Monday, November 30, 2015

Three drugs, three similar names, some close calls

Watch out for dispensing mix-ups if you are taking any of the following medications: Ranexa, Prenexa and Pradaxa. These drugs are all prescribed for different reasons although their names can look and/or sound very much alike.

Three drugs, three similar names, some close calls


Watch out for dispensing mix-ups if you are taking any of the following medications: Ranexa, Prenexa and Pradaxa.  These drugs are all prescribed for different reasons although their names can look and/or sound very much alike. We’ve had some close calls reported to us lately through our National Medication Error Reporting Program, so the risk of a mix-up bears mentioning since getting the wrong pill could lead to serious harm. 

One pharmacist reported that when he received a prescription for Pradaxa, he initially thought it was Ranexa. Pradaxa is used for a heart rhythm disturbance called atrial fibrillation, where the heart’s upper chambers don’t beat normally. This increases the risk that blood clots will form. If these reach the brain they can cause a stroke, and may also cause serious injury elsewhere. Ranexa is used for a different kind of heart problem - angina or chest pain that occurs when the blood vessels in your heart are obstructed and can’t carry enough oxygen.

Someone getting Ranexa in error would be in danger of stroke as a result of inadequate treatment of their heart rhythm disturbance.

On the other hand, since Pradaxa affects the blood’s ability to clot, someone who gets Pradaxa when they’re supposed to be taking Ranexa for angina might be in danger of hemorrhage. The drug is also ineffective in treating angina.  

Fortunately, the pharmacist in the case above took the time to speak with the patient and learned that the prescription was a replacement for Coumadin, which also affects clotting and is used for atrial fibrillation.

Ranexa has also been confused with Prenexa, a prenatal vitamin. In one case a pregnant woman took Ranexa in error for a year, after her pharmacist misread this prescription. The patient went on to obtain a refill each month, thinking it was her vitamin. The error was eventually discovered a year later when it became time for a prescription renewal and the patient called the pharmacy to ask them to obtain a new prescription for prenatal vitamins. When the pharmacist checked her drug profile she noticed that prenatal vitamins weren’t listed in the computer for that patient. Fortunately, there was no known harm to the patient from erroneously taking Ranexa.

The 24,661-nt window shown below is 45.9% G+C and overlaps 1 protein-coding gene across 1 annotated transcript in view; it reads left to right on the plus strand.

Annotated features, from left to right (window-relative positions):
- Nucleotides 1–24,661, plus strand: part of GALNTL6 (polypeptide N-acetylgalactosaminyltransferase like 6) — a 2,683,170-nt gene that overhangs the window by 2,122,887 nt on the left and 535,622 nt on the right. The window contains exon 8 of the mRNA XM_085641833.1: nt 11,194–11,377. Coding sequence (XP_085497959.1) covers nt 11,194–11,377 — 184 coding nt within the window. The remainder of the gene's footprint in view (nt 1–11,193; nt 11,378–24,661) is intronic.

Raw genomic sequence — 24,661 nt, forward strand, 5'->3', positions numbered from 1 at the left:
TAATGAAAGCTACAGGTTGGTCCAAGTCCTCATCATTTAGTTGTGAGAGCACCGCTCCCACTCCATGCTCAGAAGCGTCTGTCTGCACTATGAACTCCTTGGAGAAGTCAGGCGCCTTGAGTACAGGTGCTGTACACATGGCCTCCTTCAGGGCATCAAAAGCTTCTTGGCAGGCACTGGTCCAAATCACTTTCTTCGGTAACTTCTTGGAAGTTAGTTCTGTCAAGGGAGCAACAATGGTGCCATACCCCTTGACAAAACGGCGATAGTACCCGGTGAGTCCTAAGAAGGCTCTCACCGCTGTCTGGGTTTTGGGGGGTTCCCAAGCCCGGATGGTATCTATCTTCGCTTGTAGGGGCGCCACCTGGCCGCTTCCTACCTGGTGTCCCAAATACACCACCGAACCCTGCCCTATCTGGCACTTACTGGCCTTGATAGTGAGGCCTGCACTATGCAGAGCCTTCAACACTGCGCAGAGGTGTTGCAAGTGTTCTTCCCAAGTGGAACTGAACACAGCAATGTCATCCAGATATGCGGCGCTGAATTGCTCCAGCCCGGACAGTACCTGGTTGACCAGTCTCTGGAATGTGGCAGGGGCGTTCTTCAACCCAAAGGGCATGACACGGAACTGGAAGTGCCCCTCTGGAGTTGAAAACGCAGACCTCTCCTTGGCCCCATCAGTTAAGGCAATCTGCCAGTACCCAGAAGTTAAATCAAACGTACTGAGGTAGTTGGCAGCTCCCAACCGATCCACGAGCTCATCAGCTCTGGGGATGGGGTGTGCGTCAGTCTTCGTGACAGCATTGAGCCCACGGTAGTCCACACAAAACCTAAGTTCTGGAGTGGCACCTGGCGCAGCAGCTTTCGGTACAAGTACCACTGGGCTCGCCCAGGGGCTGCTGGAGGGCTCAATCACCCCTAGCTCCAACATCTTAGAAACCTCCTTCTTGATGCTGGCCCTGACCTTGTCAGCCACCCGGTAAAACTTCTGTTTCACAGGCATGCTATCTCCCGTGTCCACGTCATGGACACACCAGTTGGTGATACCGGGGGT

Unlike the previous case, the pregnant patient who received Ranexa in error refused to speak with the pharmacist when the original prescription was dispensed and the pharmacist tried to initiate a discussion. That’s a big mistake. The pharmacist didn’t know she was pregnant and needed a prenatal vitamin. If she did, the error probably wouldn’t have happened. Keep this case in mind because it points out that speaking with your pharmacist provides a valuable opportunity to discover a dispensing error. In fact this is one of the primary recommendations we have to prevent mix-ups. Always make sure the pharmacist knows the reason you are taking a medicine.

Most medicines with look-alike names are not used to treat the same condition, so having your doctor list the reason for the medicine right on the prescription you give the pharmacist helps to ensure the correct medicine is provided. Also, be sure to take time to read the drug information leaflet that comes with your medicine. If it isn’t what you expect, it could indicate that something’s wrong.

Fortunately, most doctors are already using electronic prescriptions that produce legible drug names that are significantly less likely to be misread. Electronic prescribing is an important way to prevent errors, so I believe it should also be an important consideration when selecting a physician. It isn’t perfect though, so don’t let your guard down. I’ve seen multiple cases where doctors and nurse practitioners accidentally choose the wrong name from a computer listing when two different drugs with similar names are listed right above one another on the computer screen.

Finally, inspect the medicine before you leave the pharmacy to be sure it looks as expected if you are refilling a prescription. Use Google images if the prescription is new or visit the drug information section on our website. Pill images are provided there, along with up-to-date drug information. 

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About this blog
Charlotte Sutton Health and Science Editor, Philadelphia Inquirer
Tom Avril Inquirer Staff Writer, heart health and general science
Stacey Burling Inquirer Staff Writer, neuroscience and aging
Marie McCullough Inquirer Staff Writer, cancer and women's health
Don Sapatkin Inquirer Staff Writer, public health, infectious diseases and substance abuse
Justin D'Ancona
David Becker, M.D. Board certified cardiologist, Chestnut Hill Temple Cardiology
Michael R. Cohen, R.Ph. President, Institute for Safe Medication Practices
Daniel R. Hoffman, Ph.D. President, Pharmaceutical Business Research Associates
Hooman Noorchashm, M.D., Ph.D. Cardiothoracic surgeon in the Philadelphia area
Amy J. Reed, M.D., Ph.D. Anesthesiologist and Surgical Intensivist in the Philadelphia Area
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